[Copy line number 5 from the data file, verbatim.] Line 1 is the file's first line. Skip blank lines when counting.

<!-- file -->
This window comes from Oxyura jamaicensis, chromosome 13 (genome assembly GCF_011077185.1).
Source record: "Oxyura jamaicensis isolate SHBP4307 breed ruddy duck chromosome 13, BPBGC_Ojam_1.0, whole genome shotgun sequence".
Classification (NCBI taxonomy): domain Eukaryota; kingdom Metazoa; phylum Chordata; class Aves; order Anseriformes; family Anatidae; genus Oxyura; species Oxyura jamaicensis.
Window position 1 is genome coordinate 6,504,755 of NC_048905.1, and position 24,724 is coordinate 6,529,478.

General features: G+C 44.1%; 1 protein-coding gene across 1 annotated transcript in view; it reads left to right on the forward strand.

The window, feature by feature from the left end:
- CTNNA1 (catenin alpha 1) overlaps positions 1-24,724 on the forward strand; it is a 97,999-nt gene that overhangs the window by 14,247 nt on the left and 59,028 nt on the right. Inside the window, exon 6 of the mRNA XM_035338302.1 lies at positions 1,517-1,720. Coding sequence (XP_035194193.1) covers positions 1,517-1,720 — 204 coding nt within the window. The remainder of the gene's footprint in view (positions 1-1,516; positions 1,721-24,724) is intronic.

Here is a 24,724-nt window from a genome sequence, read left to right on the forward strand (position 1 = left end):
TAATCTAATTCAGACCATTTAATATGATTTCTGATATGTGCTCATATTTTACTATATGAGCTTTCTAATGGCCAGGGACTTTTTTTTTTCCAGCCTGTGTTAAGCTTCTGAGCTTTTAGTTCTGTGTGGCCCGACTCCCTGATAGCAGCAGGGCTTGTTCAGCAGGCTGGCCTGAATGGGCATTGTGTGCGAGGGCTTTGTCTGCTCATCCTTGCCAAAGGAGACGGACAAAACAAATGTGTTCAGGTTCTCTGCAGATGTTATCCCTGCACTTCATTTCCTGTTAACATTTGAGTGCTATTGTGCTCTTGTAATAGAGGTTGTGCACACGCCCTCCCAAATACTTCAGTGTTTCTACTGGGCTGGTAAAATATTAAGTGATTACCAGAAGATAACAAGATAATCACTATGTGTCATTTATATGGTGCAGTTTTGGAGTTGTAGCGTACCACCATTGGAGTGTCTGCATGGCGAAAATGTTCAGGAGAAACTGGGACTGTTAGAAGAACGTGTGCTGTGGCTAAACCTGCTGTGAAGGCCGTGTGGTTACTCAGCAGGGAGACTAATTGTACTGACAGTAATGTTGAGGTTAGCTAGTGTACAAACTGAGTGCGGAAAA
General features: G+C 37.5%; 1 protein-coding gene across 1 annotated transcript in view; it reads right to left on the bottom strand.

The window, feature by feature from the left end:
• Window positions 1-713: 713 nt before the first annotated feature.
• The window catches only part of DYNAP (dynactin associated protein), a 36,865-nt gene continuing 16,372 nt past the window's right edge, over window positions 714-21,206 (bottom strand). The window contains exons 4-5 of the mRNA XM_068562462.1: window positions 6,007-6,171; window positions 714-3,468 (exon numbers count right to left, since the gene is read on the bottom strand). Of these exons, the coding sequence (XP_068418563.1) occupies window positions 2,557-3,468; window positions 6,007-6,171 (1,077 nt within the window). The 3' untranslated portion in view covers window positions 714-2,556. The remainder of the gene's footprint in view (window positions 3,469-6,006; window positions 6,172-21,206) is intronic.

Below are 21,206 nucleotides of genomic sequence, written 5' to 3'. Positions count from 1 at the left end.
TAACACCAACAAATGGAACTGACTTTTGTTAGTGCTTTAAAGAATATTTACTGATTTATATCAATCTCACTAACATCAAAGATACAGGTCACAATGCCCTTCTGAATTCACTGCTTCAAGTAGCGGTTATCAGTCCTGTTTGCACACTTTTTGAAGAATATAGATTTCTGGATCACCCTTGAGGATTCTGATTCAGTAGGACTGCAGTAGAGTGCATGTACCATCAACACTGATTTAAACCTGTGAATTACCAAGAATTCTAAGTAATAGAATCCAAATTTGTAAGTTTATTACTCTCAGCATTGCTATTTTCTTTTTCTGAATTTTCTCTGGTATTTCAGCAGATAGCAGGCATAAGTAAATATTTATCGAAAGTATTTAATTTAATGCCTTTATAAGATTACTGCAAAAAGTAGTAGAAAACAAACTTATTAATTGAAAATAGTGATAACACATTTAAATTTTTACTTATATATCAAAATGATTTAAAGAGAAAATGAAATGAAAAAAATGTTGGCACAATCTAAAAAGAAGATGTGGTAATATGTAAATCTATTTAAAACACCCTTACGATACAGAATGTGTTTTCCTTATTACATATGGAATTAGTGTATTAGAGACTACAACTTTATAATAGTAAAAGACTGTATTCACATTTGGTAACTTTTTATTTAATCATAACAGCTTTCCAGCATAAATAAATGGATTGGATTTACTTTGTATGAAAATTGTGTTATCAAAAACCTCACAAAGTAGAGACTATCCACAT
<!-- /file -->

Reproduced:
General features: G+C 44.1%; 1 protein-coding gene across 1 annotated transcript in view; it reads left to right on the forward strand.